The whole novel is written in a play like manner with tremendous dialogues ( no surprise as Robben is also a playwright) but I liked how simple yet effective it was.

The novel handles the subject matter of caring for disabled, childhood in the marginality in a very delicate way i have to say.

You know for each and every character, what’s going on in their minds, so yeah the reader is present in the novel, the translation is very good. But I have to say this title is traditional I.e. least experimental or innovative on the whole longlist.

Summer Brother : Jaap Robben, translated by David Doherty Published by World editions. Thank you so much to world editions for the e-copy of this title .


AN INVENTORY OF LOSSES : True cabinet of curiosities

Judith Schalansky’s extraordinary book longlisted for this year’s International Booker Prize deals with the theme of loss. The interpretation of loss in the whole book is done in a very wide and accessible way.

First and foremost this is the most stunningly designed book (which is no surprise because Schalansky is also a book designer) but what is inside is even more glorious.

I am in love with the structure of this book in which first there is information about a particular loss and then there are short stories, histories, meditations, travel logs supporting each loss.

The losses range in a wide variety such as there are lost animals, islands, poems, films, manuscripts, infrastructures and many more.

Due to this amazing structure and variety, I was not at all bored by any of the losses, I was utterly gripped by each and every story or information supporting that loss.

The preface alone is so amazing that if you read that preface you are guaranteed to read that whole book.

The more time I gave to each part, the more it made me think and fell. An absolutely stunning book.

An inventory of losses by Judith Schalansky translated by Jackie Smith. Published by Maclehose press



The absolutely deserving International Booker Prize 2021 winner is terribly heartbreaking with dark brilliant vision.

This quite short novel is told from the point of view of Alfa, a young Senegalese soldier fighting for French during the First World War and his searing descent into madness after the death of his childhood friend in the battlefield.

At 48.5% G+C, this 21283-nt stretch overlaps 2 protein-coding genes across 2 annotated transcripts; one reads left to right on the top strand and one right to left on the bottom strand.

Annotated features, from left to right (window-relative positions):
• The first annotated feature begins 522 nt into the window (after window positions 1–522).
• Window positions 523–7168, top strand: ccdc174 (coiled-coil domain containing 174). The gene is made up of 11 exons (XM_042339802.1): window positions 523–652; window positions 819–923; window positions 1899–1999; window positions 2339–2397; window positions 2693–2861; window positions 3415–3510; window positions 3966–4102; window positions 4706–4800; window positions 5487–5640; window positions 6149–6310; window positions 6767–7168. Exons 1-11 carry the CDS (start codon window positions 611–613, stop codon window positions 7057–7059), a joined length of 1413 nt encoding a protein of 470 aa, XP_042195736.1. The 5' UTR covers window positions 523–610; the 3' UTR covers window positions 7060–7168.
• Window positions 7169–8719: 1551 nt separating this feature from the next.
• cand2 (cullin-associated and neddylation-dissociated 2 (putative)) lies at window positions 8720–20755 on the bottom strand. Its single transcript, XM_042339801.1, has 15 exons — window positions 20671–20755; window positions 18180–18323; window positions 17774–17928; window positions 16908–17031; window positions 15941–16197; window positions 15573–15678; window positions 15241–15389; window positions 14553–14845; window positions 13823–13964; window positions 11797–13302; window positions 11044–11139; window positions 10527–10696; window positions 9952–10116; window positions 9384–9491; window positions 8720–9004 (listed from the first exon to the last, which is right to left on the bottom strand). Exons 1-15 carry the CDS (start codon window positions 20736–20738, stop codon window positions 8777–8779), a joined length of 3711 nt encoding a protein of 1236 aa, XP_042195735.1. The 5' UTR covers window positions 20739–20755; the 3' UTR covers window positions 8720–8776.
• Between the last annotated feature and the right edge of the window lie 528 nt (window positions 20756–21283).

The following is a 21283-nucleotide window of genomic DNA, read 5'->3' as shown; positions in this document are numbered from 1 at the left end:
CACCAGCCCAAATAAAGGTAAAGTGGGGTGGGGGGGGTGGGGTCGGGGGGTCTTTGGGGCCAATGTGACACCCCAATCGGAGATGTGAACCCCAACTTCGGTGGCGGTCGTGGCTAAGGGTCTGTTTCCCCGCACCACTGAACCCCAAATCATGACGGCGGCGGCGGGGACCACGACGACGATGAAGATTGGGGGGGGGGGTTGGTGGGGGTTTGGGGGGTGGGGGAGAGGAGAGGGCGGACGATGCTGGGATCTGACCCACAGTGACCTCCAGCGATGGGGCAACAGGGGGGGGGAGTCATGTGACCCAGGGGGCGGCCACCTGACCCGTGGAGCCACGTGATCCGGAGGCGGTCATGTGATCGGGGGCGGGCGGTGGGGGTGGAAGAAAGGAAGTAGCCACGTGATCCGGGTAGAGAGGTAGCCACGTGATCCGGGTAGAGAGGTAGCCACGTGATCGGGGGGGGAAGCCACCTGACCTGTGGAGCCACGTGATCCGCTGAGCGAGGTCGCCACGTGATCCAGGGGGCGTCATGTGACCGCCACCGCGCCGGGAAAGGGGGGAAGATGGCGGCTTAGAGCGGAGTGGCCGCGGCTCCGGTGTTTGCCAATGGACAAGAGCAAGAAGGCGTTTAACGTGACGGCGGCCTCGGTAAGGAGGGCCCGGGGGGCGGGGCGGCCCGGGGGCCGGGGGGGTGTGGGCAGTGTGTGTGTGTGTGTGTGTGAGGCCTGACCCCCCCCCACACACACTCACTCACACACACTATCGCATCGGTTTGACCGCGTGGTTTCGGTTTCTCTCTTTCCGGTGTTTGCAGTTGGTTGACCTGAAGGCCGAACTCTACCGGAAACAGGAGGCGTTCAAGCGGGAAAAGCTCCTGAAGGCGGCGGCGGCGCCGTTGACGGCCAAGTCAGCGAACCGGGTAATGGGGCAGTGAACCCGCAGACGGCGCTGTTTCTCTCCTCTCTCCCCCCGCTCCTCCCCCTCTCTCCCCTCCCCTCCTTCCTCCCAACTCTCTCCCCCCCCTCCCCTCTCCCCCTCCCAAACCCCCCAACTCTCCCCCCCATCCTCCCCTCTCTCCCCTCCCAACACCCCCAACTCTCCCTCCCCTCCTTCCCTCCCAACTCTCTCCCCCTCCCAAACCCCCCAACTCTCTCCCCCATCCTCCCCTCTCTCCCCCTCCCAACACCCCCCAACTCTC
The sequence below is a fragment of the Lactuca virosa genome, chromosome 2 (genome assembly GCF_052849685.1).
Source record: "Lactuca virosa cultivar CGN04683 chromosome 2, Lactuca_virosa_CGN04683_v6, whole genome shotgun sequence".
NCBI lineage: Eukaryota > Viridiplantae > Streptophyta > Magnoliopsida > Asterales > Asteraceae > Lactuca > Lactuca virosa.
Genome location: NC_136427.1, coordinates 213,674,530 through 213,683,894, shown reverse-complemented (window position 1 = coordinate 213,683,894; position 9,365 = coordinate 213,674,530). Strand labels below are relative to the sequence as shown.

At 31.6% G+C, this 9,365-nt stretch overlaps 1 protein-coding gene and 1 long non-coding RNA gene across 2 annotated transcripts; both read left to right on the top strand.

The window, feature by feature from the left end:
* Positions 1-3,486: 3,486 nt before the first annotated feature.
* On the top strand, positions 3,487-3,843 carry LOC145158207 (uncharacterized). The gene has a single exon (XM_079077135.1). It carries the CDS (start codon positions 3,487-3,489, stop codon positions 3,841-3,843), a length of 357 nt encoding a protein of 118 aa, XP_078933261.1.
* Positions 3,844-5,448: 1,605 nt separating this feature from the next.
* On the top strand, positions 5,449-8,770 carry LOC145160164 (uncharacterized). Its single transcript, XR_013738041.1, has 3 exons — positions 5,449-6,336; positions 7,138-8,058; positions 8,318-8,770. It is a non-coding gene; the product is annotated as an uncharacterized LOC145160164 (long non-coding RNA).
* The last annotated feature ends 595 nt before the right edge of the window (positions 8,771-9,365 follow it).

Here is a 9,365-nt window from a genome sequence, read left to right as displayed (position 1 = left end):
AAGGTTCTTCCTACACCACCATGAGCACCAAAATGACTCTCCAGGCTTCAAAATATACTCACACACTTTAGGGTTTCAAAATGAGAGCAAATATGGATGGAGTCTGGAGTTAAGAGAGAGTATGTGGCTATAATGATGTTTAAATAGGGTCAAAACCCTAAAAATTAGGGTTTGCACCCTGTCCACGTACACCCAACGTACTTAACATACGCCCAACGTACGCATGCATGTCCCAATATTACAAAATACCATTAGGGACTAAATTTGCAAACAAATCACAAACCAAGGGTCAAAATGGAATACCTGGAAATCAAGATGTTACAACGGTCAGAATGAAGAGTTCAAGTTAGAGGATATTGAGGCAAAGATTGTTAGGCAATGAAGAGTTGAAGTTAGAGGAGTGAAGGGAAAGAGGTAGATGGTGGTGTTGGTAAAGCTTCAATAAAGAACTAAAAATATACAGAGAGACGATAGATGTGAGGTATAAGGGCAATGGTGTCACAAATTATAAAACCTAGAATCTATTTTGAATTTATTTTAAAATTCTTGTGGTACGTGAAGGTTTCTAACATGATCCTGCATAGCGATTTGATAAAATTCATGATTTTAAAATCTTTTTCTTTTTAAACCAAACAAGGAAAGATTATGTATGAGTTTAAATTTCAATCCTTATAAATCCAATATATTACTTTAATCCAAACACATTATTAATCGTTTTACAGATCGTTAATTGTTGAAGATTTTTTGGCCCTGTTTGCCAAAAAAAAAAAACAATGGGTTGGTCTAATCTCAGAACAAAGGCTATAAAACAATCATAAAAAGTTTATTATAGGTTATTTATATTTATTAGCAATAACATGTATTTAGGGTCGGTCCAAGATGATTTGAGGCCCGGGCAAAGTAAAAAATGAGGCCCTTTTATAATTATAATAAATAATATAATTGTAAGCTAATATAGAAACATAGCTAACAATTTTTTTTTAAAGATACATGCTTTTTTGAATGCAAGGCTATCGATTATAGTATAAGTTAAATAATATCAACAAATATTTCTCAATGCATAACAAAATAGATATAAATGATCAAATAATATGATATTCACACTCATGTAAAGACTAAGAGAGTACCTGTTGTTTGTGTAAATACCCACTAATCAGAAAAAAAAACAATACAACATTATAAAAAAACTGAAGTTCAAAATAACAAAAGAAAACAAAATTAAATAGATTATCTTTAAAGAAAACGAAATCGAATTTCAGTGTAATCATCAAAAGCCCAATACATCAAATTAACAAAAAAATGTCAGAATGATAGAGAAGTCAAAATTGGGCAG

The story is terribly dense, savage and extremely compelling which sheds a light on young African soldiers in battlefield and their colonial past and how they are taken into a world completely different with unexpected dangers of death.

The novel stunningly captures the harrowing present and past about Alfa’s family, love, youth and brotherly love in a moving way.

The translation is beautiful full of poetic and lyrical prose but what’s most extraordinary is that yes this book is full of sadness yet there’s rage running deeply in this absolutely stunning piece of work.

At night all blood is black : Written by David Diop, translated by Anna Moschovakis Published by Pushkin Press.


THE PEAR FIELD by Nana Ekvtimishvili tr. Elizabeth Heighway : A Compelling novel with a ferocious heroine

Nana Ekvtimishvili’s International Booker longlist (so deservingly) title The pear field is set in an orphanage post Soviet era on the outskirts of Tbilisi , called The school of intellectually Disabled or as locals call it the School of idiots which is understaffed and the orphanage is falling down. The children in it have very terrible life choices.

The story is led by really I think one of the most extraordinary heroines ever Lela, who is 18, which means she could have left the school but she doesn’t and stays and works there.

The children in the orphanage are accustomed to violence, sexual assault, poverty from childhood and which shapes them further.

Despite such darkness, there is so much heart in the novel, these children are loyal and very close to each other.

Personally I thought the writing was very cinematic, as Ekvtimishvili is also a filmmaker. But what’s extraordinary in this book is that the evocation of emotions is done is an unsentimental way yet it’s so moving.

Centrally at the heart of it is a most beautiful relationship between Lela and Irakli (young 9 yr. old boy) and the bond between these two is so realistic and moving, that you really wanna know what happens to them all the way through it.

What I loved in the book is how realistic it is, it’s ruthless because what this book does is not betraying reality, this world is ruthless but it makes for a deep, visceral and unforgettable read.

The pear field – Nana Ekvtimishvili translated by Elizabeth Heighway. Thank you so much Peirene press for e-copy of this remarkable book.